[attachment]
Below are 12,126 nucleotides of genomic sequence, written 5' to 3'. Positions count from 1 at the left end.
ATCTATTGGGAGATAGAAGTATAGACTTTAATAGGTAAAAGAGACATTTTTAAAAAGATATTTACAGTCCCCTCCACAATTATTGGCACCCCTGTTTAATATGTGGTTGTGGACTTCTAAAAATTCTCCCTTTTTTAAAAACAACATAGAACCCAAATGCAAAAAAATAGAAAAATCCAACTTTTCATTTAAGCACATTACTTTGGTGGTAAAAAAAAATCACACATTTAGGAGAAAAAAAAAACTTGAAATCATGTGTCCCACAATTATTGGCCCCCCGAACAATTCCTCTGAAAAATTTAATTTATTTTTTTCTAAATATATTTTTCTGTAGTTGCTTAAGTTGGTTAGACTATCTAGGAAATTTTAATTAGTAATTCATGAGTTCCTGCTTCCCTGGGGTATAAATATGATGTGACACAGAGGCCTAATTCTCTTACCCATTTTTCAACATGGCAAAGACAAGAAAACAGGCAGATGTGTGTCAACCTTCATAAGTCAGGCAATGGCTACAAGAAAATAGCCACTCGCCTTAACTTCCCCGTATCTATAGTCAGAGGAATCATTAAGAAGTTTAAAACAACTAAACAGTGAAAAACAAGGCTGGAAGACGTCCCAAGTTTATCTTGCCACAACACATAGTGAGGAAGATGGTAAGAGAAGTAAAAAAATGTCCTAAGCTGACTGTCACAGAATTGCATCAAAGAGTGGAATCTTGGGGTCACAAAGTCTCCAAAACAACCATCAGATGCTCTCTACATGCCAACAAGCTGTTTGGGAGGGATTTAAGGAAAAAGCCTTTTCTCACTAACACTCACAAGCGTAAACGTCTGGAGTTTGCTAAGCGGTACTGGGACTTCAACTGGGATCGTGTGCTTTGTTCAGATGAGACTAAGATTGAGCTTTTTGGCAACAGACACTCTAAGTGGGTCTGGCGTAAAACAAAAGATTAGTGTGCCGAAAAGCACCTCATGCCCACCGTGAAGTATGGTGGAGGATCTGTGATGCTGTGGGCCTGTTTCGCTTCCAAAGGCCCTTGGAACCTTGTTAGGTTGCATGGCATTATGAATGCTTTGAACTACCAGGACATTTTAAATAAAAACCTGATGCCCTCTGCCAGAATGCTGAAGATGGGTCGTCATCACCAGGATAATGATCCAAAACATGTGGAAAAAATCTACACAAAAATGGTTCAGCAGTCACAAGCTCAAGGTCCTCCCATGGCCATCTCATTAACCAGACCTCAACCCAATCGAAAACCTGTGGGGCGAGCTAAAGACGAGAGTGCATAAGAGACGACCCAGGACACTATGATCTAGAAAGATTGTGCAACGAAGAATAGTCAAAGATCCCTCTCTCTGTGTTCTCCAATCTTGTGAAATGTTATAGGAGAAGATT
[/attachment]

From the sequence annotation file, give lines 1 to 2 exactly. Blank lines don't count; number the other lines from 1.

Below are 12,126 nucleotides of genomic sequence, written 5' to 3'. Positions count from 1 at the left end.
ATCTATTGGGAGATAGAAGTATAGACTTTAATAGGTAAAAGAGACATTTTTAAAAAGATATTTACAGTCCCCTCCACAATTATTGGCACCCCTGTTTAATATGTGGTTGTGGACTTCTAAAAATTCTCCCTTTTTTAAAAACAACATAGAACCCAAATGCAAAAAAATAGAAAAATCCAACTTTTCATTTAAGCACATTACTTTGGTGGTAAAAAAAAATCACACATTTAGGAGAAAAAAAAAACTTGAAATCATGTGTCCCACAATTATTGGCCCCCCGAACAATTCCTCTGAAAAATTTAATTTATTTTTTTCTAAATATATTTTTCTGTAGTTGCTTAAGTTGGTTAGACTATCTAGGAAATTTTAATTAGTAATTCATGAGTTCCTGCTTCCCTGGGGTATAAATATGATGTGACACAGAGGCCTAATTCTCTTACCCATTTTTCAACATGGCAAAGACAAGAAAACAGGCAGATGTGTGTCAACCTTCATAAGTCAGGCAATGGCTACAAGAAAATAGCCACTCGCCTTAACTTCCCCGTATCTATAGTCAGAGGAATCATTAAGAAGTTTAAAACAACTAAACAGTGAAAAACAAGGCTGGAAGACGTCCCAAGTTTATCTTGCCACAACACATAGTGAGGAAGATGGTAAGAGAAGTAAAAAAATGTCCTAAGCTGACTGTCACAGAATTGCATCAAAGAGTGGAATCTTGGGGTCACAAAGTCTCCAAAACAACCATCAGATGCTCTCTACATGCCAACAAGCTGTTTGGGAGGGATTTAAGGAAAAAGCCTTTTCTCACTAACACTCACAAGCGTAAACGTCTGGAGTTTGCTAAGCGGTACTGGGACTTCAACTGGGATCGTGTGCTTTGTTCAGATGAGACTAAGATTGAGCTTTTTGGCAACAGACACTCTAAGTGGGTCTGGCGTAAAACAAAAGATTAGTGTGCCGAAAAGCACCTCATGCCCACCGTGAAGTATGGTGGAGGATCTGTGATGCTGTGGGCCTGTTTCGCTTCCAAAGGCCCTTGGAACCTTGTTAGGTTGCATGGCATTATGAATGCTTTGAACTACCAGGACATTTTAAATAAAAACCTGATGCCCTCTGCCAGAATGCTGAAGATGGGTCGTCATCACCAGGATAATGATCCAAAACATGTGGAAAAAATCTACACAAAAATGGTTCAGCAGTCACAAGCTCAAGGTCCTCCCATGGCCATCTCATTAACCAGACCTCAACCCAATCGAAAACCTGTGGGGCGAGCTAAAGACGAGAGTGCATAAGAGACGACCCAGGACACTATGATCTAGAAAGATTGTGCAACGAAGAATAGTCAAAGATCCCTCTCTCTGTGTTCTCCAATCTTGTGAAATGTTATAGGAGAAGATT